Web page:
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03.01.2022 Organisation & processes

Email etiquette — the dos and don’ts

Email etiquette — the dos and don’ts

Email etiquette is about more than laying some basic ground rules on grammar and punctuation. It helps you and your team communicate more effectively and efficiently. Find out how professional email etiquette can benefit your business.

If you work in a business, you’ve probably heard people complain about their emails filling up their inbox till infinity. Think about it, how often have you opened your work laptop to see the dreaded red circle of unread emails in double (if not triple) digits?

We’ve reached a point of email overload. To put a number to it: estimates are that the average person sends and receives 121 business emails per day.

No wonder email etiquette is often overlooked. Because isn’t productivity and working through your inbox quickly more important than sticking to silly formalities? Well, no.

Proper email etiquette in the workplace is about more than writing grammatically correct. It’s about effectively and efficiently getting your message across in a professional manner. And that’s important for both external and internal communication.

What is email etiquette and why is it important in the workplace?

Email etiquette is the code of conduct for proper, correct, and professional use of your email. Since email is used online its etiquette is sometimes also colloquially referred to as netiquette (a combination of network + etiquette).

Now, how formal your emails need to be will depend on many factors. If you’re messaging a colleague it can be quite casual, while if you’re sending a business proposal to a major client, you’re likely to keep it formal. But either way, you can benefit from sticking to some general email etiquette guidelines that go beyond just grammar and punctuation.

They help you write better emails that get your message across more effectively. But they also help you avoid professional mistakes that can lead to serious consequences. That’s why you shouldn’t underestimate the importance of proper email communication in the workplace.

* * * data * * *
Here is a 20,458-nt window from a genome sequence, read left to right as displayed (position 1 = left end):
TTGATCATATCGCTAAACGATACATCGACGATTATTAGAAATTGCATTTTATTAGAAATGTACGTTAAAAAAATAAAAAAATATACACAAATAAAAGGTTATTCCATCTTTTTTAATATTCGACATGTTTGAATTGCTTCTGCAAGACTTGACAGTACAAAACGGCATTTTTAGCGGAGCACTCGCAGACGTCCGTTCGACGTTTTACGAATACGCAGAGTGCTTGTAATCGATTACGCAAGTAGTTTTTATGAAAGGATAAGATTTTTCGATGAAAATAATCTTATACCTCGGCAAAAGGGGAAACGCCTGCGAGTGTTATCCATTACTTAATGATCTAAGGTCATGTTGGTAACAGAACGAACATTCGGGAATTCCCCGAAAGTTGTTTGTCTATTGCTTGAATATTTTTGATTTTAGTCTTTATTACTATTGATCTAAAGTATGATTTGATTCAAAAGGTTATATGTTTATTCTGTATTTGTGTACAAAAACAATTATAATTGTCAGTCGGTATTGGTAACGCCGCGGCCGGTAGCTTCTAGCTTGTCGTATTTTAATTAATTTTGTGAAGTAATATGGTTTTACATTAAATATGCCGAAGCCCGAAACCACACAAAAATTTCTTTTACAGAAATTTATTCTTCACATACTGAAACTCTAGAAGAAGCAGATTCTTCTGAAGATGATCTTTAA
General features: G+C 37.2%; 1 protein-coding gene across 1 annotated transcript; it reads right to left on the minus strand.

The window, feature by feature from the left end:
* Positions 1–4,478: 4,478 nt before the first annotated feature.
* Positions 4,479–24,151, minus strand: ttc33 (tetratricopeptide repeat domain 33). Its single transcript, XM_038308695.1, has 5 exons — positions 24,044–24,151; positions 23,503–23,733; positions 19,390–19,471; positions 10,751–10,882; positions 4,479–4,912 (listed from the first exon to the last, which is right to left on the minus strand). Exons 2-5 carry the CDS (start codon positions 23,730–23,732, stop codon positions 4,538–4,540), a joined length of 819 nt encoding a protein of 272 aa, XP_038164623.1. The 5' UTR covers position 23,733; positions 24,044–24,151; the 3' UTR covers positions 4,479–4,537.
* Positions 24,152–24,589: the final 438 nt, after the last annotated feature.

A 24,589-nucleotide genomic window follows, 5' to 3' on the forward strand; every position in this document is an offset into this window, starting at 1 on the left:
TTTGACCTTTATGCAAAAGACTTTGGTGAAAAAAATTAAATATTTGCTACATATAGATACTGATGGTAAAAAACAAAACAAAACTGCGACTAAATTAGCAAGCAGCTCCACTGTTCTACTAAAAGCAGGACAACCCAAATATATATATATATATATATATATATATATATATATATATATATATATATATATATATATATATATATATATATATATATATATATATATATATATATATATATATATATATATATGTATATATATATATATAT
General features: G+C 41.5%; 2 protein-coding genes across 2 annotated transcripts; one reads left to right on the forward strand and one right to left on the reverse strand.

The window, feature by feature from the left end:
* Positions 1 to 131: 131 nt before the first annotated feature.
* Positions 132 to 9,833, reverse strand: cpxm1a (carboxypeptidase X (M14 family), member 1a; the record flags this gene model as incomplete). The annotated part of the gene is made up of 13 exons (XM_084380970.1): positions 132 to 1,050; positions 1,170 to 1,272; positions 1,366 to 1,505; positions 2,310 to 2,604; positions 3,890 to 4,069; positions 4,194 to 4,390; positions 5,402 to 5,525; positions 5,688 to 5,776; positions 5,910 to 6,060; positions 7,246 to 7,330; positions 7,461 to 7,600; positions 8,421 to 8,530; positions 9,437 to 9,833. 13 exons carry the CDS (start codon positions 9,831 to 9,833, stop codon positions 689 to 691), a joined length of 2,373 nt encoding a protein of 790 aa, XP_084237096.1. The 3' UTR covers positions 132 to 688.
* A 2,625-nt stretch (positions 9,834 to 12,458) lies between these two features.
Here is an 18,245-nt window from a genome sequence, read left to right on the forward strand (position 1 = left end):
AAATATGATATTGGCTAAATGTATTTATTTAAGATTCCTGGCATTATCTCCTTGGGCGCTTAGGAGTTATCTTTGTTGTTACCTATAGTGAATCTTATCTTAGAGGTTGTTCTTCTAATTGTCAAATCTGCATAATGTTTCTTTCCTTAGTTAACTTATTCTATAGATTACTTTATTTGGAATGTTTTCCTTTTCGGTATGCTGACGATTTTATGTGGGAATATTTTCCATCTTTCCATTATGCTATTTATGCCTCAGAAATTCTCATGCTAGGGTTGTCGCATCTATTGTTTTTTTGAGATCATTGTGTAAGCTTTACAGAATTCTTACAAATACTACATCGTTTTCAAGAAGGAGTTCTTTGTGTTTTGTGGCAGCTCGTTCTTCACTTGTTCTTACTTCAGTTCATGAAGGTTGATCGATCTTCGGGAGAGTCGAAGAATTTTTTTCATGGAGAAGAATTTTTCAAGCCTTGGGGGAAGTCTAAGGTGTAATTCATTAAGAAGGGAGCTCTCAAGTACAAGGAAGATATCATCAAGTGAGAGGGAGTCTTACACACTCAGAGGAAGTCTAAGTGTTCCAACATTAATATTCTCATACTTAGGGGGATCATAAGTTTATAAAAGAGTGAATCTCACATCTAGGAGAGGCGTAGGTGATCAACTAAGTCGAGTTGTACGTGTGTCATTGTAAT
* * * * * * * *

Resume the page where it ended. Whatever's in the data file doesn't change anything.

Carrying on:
As such, these email etiquette best practices don’t just include guidelines and handy tips on how to write a proper, professional email. It’s also about how to best use email in the workplace and what specific email features you need to master to become the best at proper email etiquette.

At the end of this article, you will be better at email etiquette. And your colleagues and customers will love you for it. Trust us, in business these basic rules can make all the difference.

10 basic email etiquette tips

Mastering the art of effective email communication in the workplace starts with laying down some ground rules. They ensure you communicate professionally and don’t make mistakes that might damage your professional career.

After these ten email etiquette examples, we’ll also share a few further tips on what to watch out for when using email in business.

1. Leave the beginning till the end

This one is so simple. Yet it has prevented us from accidentally sending emails without attachments or with embarrassing typos more often than we’d like to admit.

Although you might automatically start your email by adding the recipient’s email address we recommend you prepare the entire email message first. Leave the address bar empty until you’re 100% sure the message is ready to go.

This little precaution can save you a lot of time writing follow-up emails with subject lines like “oops I forgot the attachment”.

2. Write short and specific subject lines

Our inboxes are continuously flooded with emails. Some professionals have a clear system in place to use email filters and labels to keep their inboxes clean and tidy. But for most of us, the inbox is a chaotic collection of spam, marketing, client, and internal emails.

Writing a clear subject line helps your recipient to easily understand what the email is about and whether it’s important to them. This is especially important when writing to clients or prospects. It’ll also make it easier for the recipient to find the email again if they want to retrieve it at a later time.